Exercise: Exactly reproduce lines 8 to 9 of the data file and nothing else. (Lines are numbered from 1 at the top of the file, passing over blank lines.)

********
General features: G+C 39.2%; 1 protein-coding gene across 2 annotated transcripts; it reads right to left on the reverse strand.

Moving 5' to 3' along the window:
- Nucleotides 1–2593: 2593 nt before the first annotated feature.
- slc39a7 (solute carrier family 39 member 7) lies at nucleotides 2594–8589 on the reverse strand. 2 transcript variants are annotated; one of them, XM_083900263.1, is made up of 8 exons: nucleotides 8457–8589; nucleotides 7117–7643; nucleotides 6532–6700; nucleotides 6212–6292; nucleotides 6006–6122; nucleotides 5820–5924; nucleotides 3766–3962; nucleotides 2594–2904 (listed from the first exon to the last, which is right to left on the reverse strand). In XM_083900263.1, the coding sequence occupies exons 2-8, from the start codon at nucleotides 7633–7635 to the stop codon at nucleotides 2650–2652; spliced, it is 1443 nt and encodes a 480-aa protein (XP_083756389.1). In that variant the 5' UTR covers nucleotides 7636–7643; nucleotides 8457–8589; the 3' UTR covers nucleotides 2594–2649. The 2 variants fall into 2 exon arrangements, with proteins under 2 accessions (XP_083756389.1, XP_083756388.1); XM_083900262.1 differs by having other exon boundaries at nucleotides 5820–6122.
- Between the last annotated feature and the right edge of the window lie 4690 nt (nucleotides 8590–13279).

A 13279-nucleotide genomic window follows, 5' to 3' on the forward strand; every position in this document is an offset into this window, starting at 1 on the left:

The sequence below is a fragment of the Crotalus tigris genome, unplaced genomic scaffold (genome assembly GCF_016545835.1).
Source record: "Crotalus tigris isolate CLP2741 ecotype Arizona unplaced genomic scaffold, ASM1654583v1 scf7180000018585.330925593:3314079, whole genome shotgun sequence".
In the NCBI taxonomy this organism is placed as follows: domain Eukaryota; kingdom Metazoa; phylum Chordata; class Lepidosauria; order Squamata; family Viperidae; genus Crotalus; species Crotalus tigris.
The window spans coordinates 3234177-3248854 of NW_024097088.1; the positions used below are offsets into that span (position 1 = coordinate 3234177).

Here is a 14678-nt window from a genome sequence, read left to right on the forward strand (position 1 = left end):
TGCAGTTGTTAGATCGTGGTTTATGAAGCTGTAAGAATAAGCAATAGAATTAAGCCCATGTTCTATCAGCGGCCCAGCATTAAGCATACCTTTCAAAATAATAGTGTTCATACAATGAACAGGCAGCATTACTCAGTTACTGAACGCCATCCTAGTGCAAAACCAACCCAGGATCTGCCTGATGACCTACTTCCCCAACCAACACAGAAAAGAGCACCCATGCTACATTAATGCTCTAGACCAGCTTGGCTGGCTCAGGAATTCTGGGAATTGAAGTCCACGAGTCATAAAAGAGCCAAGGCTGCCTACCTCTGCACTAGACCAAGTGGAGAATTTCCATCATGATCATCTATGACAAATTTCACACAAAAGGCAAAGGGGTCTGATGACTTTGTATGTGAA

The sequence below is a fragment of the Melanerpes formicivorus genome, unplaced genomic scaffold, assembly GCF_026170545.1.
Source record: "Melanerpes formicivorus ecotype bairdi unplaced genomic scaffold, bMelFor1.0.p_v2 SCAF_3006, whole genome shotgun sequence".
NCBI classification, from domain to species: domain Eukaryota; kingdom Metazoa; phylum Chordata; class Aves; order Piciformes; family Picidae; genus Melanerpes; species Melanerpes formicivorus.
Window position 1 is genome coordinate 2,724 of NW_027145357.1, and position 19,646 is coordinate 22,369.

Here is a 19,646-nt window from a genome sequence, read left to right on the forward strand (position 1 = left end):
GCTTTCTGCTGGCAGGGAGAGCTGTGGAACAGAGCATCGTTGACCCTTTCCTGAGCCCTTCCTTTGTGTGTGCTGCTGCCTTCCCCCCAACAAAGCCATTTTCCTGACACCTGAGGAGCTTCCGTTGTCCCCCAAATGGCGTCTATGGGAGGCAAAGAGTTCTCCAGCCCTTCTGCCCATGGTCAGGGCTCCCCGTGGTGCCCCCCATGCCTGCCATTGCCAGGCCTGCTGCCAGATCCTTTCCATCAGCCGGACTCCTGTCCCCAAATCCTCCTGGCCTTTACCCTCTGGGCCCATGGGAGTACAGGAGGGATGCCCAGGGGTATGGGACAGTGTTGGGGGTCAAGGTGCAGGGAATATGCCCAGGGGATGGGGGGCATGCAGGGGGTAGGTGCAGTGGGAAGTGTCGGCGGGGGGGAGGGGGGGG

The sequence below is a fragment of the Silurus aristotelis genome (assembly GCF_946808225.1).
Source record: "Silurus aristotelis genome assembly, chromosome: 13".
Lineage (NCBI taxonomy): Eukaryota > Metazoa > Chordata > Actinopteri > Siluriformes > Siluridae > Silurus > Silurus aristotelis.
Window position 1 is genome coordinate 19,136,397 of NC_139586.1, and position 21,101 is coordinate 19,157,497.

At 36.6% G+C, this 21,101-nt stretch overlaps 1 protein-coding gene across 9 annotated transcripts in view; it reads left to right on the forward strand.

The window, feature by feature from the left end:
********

Source record: "Crotalus tigris isolate CLP2741 ecotype Arizona unplaced genomic scaffold, ASM1654583v1 scf7180000018585.330925593:3314079, whole genome shotgun sequence".
In the NCBI taxonomy this organism is placed as follows: domain Eukaryota; kingdom Metazoa; phylum Chordata; class Lepidosauria; order Squamata; family Viperidae; genus Crotalus; species Crotalus tigris.